There were four stages, erected in a circle so that you could never really be more than a five-minute walk away from a show. Food trucks, water fountains, medical tents, sponsor stands, and a staggering number of Porta Pottys were easily available. The free water and lack of bathroom lines by themselves were major game changers that can’t be called anything other than brilliant.
Another perk of the setup was that it was a catalyst for meeting artists who, after playing, would often go into the crowds to watch other performers. That’s how I found myself fanboying over Flatbush Zombies up close during Future and also catching an awesome view of TV On The Radio hanging out near the main stage.
The only roadblock organization-wise was an unavoidable one: conflicting shows. My advice on that front? Split your time 50/50 and sprint in between sets. The best parts of a show tend to be the opening and closing songs, so sampling even a bit can be amazing.
// SPONSOR PERKS
Ball pit, Viceland truck, photo booth, 6-month Tidal trial. Need I say more? The symbiotic relationship between corporations and the music industry is curious, but also pretty cool when you get free stuff. Vitamin waters were up for grabs in big, labelled bins. Tidal was giving out drawstring bags, towels, and costless access to its music site for half of the year. Lyft-branded beach balls flew through the air during sets for all to see and punch. It was total shameless advertising, but also sick.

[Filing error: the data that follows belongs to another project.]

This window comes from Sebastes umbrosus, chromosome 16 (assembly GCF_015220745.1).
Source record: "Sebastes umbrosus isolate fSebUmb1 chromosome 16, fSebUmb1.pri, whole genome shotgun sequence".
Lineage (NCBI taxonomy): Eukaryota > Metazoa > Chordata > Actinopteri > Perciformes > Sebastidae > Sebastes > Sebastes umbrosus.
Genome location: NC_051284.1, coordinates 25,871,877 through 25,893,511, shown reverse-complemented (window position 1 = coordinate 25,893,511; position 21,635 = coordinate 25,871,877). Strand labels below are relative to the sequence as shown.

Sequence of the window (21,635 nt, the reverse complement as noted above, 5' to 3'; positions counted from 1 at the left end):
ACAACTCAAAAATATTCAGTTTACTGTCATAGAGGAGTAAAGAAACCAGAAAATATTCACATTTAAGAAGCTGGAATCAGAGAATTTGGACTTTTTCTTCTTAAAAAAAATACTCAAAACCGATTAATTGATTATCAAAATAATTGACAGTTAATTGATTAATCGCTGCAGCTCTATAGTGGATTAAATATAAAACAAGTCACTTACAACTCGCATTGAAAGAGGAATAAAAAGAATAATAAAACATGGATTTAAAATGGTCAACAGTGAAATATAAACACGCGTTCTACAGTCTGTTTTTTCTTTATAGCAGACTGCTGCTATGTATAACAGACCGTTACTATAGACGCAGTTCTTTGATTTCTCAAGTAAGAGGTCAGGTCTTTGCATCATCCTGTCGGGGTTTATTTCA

For those festivalgoers not as much into the music scene and more about the vibe, it would be easy to spend an entire day just walking around and getting roped into different side booths. A personal favorite of mine was The Bosco, a wondrous contraption which films you dancing for 10 seconds then spits out a slow-motion video that you can email to yourself.
Multimedia was definitely a Meadows highlight. A&E set up a shanty where you could see yourself on a big screen — and Snapchat it to your heart’s content — and Samsung joined the party by offering live demonstrations of the Galaxy Note8.
There was something for everyone. You could even register to vote if that was weighing too heavily on your conscience.
The only less-than-stellar part of my experience was the food. Prices were high — totally expected — but quality was not so much. Friday’s fare was a sus burger and sweet and sour chicken that couldn’t compete with Panda Express. On Saturday I got some dope ice cream from Davy’s but that was offset by a subpar chicken bowl and an equally mediocre Cuban sandwich. To the festival’s credit, I only explored a fraction of the available options. There was food from all cultures (Vietnamese, Indian Colombian, etc.), vegan cuisine, and even a Bareburger truck, though lines tended to run pretty long. People also touted drinks in pineapples which looked like good investments during the warm daytime.
I included food on this list because of the high standards of Instragammability that festival meals have now achieved. Take a look at the social of your friend who attended Outside Lands and you’ll see what I mean. To be honest though, the music makes up for any edible missteps, but do be warned if you’re one of those people who comes to festivals to blow up everyone’s feed with what you’re eating.